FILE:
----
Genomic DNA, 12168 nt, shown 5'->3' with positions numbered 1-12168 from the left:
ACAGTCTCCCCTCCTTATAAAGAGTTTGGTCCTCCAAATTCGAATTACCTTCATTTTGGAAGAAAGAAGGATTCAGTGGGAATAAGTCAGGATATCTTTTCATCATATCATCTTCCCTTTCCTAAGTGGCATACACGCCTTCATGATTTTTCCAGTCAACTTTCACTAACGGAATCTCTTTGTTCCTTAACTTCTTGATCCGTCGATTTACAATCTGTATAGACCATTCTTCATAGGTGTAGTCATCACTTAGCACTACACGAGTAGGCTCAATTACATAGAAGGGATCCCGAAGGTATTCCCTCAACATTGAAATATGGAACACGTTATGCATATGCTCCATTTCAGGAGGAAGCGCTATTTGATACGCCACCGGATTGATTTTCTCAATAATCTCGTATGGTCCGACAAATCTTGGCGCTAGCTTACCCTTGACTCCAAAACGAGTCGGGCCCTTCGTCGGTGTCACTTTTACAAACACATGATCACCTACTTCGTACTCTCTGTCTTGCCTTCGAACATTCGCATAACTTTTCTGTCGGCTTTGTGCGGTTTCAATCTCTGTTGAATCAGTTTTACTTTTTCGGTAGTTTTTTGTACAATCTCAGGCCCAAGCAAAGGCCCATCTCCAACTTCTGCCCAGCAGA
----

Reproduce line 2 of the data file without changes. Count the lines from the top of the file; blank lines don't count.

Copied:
ACAGTCTCCCCTCCTTATAAAGAGTTTGGTCCTCCAAATTCGAATTACCTTCATTTTGGAAGAAAGAAGGATTCAGTGGGAATAAGTCAGGATATCTTTTCATCATATCATCTTCCCTTTCCTAAGTGGCATACACGCCTTCATGATTTTTCCAGTCAACTTTCACTAACGGAATCTCTTTGTTCCTTAACTTCTTGATCCGTCGATTTACAATCTGTATAGACCATTCTTCATAGGTGTAGTCATCACTTAGCACTACACGAGTAGGCTCAATTACATAGAAGGGATCCCGAAGGTATTCCCTCAACATTGAAATATGGAACACGTTATGCATATGCTCCATTTCAGGAGGAAGCGCTATTTGATACGCCACCGGATTGATTTTCTCAATAATCTCGTATGGTCCGACAAATCTTGGCGCTAGCTTACCCTTGACTCCAAAACGAGTCGGGCCCTTCGTCGGTGTCACTTTTACAAACACATGATCACCTACTTCGTACTCTCTGTCTTGCCTTCGAACATTCGCATAACTTTTCTGTCGGCTTTGTGCGGTTTCAATCTCTGTTGAATCAGTTTTACTTTTTCGGTAGTTTTTTGTACAATCTCAGGCCCAAGCAAAGGCCCATCTCCAACTTCTGCCCAGCAGA